On the whole, though, It was a lot of fun learning a totally different concept of putting a presentation together. PowerPoint is so linear and predictable, whereas Prezi forces you to start from the big picture and then add surprising details and fun parts to it. I must say Prezi did live up to its novelty value, especially since all the other presenters relied on good old PowerPoint. I got a lot of interested questions. Here is the beginning 'canvas' of the presentation, where I used pictures of lego characters as part of the illustration, since we were in Denmark.
I don't think it was only thanks to Prezi, though, that we were lucky to win another AEC-NET award for our WHAZZUP? project. We did have a very lively online community last year, where students learned a lot
about the 10 different participating schools and their respective cultures. Students were also guided to more academic blog writing in addition to the popular forum discussion and chat, where more colloquial language could be used. Many of them also produced multimedia presentations on various topics that they were learning at school. Creating a positive digital footprint, and responsible net behaviour were also among our goals, and to a large extent we did manage to get the message across.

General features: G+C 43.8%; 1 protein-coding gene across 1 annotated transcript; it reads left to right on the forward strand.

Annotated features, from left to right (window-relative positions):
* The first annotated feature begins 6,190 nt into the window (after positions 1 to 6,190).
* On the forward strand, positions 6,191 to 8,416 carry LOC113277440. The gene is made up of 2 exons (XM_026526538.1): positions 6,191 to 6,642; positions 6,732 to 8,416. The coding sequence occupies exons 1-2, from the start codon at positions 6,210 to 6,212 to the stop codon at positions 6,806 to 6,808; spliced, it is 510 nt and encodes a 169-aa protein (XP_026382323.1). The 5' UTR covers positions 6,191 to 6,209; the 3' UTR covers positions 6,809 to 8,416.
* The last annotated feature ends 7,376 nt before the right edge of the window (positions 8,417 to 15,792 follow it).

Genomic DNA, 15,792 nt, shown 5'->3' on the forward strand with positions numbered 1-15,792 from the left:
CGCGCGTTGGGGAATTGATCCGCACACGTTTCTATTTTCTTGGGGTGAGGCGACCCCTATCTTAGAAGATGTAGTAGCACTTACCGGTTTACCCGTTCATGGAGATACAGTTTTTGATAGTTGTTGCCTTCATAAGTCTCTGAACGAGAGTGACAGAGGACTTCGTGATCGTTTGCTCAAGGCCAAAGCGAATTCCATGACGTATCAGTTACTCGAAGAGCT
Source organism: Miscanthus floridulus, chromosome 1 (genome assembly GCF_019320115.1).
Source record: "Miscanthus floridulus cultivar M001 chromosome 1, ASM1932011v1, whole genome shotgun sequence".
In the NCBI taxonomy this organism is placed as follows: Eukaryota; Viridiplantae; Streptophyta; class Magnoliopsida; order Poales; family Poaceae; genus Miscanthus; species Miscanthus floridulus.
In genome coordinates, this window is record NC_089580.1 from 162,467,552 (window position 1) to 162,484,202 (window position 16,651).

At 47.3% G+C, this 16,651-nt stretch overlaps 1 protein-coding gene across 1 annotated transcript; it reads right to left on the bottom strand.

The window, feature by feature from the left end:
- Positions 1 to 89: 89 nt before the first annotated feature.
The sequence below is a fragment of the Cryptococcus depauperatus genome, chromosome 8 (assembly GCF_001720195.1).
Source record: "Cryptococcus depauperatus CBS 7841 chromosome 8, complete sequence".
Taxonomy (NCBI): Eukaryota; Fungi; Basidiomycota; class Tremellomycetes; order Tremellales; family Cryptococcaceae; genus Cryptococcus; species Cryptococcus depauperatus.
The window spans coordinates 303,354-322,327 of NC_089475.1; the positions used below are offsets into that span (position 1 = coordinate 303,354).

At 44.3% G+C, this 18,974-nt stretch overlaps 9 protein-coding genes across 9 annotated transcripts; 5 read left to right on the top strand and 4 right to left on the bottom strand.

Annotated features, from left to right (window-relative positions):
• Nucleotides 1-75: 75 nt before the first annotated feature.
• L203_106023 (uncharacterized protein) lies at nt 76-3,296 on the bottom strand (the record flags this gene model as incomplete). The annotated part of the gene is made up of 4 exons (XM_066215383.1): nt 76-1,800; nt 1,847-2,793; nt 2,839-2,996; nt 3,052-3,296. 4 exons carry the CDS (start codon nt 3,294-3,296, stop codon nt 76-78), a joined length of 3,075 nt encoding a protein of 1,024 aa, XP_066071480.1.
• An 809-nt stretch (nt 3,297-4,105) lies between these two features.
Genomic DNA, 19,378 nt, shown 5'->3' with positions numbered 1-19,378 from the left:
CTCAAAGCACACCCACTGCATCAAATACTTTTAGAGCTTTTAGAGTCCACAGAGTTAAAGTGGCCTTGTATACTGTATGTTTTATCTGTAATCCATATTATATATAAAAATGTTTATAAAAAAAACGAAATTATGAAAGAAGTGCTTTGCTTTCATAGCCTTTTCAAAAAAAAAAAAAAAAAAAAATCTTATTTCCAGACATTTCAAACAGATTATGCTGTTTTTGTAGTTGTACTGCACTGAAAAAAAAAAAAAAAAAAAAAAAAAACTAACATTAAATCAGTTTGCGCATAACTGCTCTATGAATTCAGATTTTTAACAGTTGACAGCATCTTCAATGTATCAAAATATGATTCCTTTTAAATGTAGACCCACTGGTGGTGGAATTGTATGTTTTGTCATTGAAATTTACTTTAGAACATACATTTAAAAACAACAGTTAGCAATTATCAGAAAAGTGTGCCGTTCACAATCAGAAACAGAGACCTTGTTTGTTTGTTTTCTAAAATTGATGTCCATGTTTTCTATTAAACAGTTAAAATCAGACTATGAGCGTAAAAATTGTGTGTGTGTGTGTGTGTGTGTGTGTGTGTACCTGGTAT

a very nice account of her AEC experience on the webpage of the Computer Education Society of Ireland.
As good, efficient and easy as virtual communication and collaboration is these days, I still think face-to-face meetings retain an important place in building trust and motivation for lasting partnerships. All my long-term colleagues around the world are ones that I have had the chance to meet and get to know personally outside the virtual world. I feel energized and inspired after sharing ideas with so many wonderful teachers from so many countries. The new WHAZZUP? 2009-2010 is on its way - a hopefully improved version from last year. Working on intercultural projects is an ongoing learning process that I really enjoy!